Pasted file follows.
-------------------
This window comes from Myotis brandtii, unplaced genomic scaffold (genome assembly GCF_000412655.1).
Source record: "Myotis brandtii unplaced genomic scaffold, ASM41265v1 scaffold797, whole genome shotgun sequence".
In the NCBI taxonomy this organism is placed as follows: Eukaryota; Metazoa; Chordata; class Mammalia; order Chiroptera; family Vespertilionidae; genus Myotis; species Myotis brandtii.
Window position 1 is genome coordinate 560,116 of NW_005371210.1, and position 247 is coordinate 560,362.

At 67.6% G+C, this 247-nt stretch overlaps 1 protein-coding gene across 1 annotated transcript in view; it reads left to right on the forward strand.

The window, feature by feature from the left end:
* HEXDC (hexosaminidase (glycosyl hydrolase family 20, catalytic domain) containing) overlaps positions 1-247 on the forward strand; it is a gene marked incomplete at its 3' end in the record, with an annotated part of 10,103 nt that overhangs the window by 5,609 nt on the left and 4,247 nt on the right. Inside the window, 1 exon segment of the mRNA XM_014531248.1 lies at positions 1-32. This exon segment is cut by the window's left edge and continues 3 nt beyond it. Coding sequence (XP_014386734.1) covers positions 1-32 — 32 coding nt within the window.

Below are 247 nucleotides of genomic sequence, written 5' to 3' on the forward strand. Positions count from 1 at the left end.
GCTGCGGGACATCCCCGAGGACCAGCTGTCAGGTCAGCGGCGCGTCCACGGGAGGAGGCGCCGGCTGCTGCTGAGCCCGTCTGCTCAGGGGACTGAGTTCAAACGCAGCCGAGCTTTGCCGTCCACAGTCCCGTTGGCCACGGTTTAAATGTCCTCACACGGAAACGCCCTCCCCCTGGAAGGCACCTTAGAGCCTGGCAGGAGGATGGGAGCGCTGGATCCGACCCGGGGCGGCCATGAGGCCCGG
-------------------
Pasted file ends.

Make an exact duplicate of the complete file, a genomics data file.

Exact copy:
This window comes from Myotis brandtii, unplaced genomic scaffold (genome assembly GCF_000412655.1).
Source record: "Myotis brandtii unplaced genomic scaffold, ASM41265v1 scaffold797, whole genome shotgun sequence".
In the NCBI taxonomy this organism is placed as follows: Eukaryota; Metazoa; Chordata; class Mammalia; order Chiroptera; family Vespertilionidae; genus Myotis; species Myotis brandtii.
Window position 1 is genome coordinate 560,116 of NW_005371210.1, and position 247 is coordinate 560,362.

At 67.6% G+C, this 247-nt stretch overlaps 1 protein-coding gene across 1 annotated transcript in view; it reads left to right on the forward strand.

The window, feature by feature from the left end:
* HEXDC (hexosaminidase (glycosyl hydrolase family 20, catalytic domain) containing) overlaps positions 1-247 on the forward strand; it is a gene marked incomplete at its 3' end in the record, with an annotated part of 10,103 nt that overhangs the window by 5,609 nt on the left and 4,247 nt on the right. Inside the window, 1 exon segment of the mRNA XM_014531248.1 lies at positions 1-32. This exon segment is cut by the window's left edge and continues 3 nt beyond it. Coding sequence (XP_014386734.1) covers positions 1-32 — 32 coding nt within the window.

Below are 247 nucleotides of genomic sequence, written 5' to 3' on the forward strand. Positions count from 1 at the left end.
GCTGCGGGACATCCCCGAGGACCAGCTGTCAGGTCAGCGGCGCGTCCACGGGAGGAGGCGCCGGCTGCTGCTGAGCCCGTCTGCTCAGGGGACTGAGTTCAAACGCAGCCGAGCTTTGCCGTCCACAGTCCCGTTGGCCACGGTTTAAATGTCCTCACACGGAAACGCCCTCCCCCTGGAAGGCACCTTAGAGCCTGGCAGGAGGATGGGAGCGCTGGATCCGACCCGGGGCGGCCATGAGGCCCGG